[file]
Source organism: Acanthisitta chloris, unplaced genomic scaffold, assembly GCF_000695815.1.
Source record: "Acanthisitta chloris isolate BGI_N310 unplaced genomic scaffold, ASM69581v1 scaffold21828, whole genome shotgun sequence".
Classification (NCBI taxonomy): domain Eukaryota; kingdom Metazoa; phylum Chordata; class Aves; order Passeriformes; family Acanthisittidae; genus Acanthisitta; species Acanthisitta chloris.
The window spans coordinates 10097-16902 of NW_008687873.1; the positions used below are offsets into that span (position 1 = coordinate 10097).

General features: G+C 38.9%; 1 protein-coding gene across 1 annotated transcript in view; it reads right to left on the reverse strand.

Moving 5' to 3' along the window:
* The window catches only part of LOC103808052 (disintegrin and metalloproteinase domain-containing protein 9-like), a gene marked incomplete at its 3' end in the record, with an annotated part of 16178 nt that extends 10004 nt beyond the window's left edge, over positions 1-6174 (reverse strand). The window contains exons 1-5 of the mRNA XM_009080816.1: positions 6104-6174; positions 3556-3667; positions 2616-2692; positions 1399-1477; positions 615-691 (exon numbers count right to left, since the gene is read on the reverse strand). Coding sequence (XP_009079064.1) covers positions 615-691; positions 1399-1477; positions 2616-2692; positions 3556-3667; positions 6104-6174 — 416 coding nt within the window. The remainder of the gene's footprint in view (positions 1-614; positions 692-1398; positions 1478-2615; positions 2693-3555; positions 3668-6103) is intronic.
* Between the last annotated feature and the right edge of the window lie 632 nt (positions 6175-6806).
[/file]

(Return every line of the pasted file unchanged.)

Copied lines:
Source organism: Acanthisitta chloris, unplaced genomic scaffold, assembly GCF_000695815.1.
Source record: "Acanthisitta chloris isolate BGI_N310 unplaced genomic scaffold, ASM69581v1 scaffold21828, whole genome shotgun sequence".
Classification (NCBI taxonomy): domain Eukaryota; kingdom Metazoa; phylum Chordata; class Aves; order Passeriformes; family Acanthisittidae; genus Acanthisitta; species Acanthisitta chloris.
The window spans coordinates 10097-16902 of NW_008687873.1; the positions used below are offsets into that span (position 1 = coordinate 10097).

General features: G+C 38.9%; 1 protein-coding gene across 1 annotated transcript in view; it reads right to left on the reverse strand.

Moving 5' to 3' along the window:
* The window catches only part of LOC103808052 (disintegrin and metalloproteinase domain-containing protein 9-like), a gene marked incomplete at its 3' end in the record, with an annotated part of 16178 nt that extends 10004 nt beyond the window's left edge, over positions 1-6174 (reverse strand). The window contains exons 1-5 of the mRNA XM_009080816.1: positions 6104-6174; positions 3556-3667; positions 2616-2692; positions 1399-1477; positions 615-691 (exon numbers count right to left, since the gene is read on the reverse strand). Coding sequence (XP_009079064.1) covers positions 615-691; positions 1399-1477; positions 2616-2692; positions 3556-3667; positions 6104-6174 — 416 coding nt within the window. The remainder of the gene's footprint in view (positions 1-614; positions 692-1398; positions 1478-2615; positions 2693-3555; positions 3668-6103) is intronic.
* Between the last annotated feature and the right edge of the window lie 632 nt (positions 6175-6806).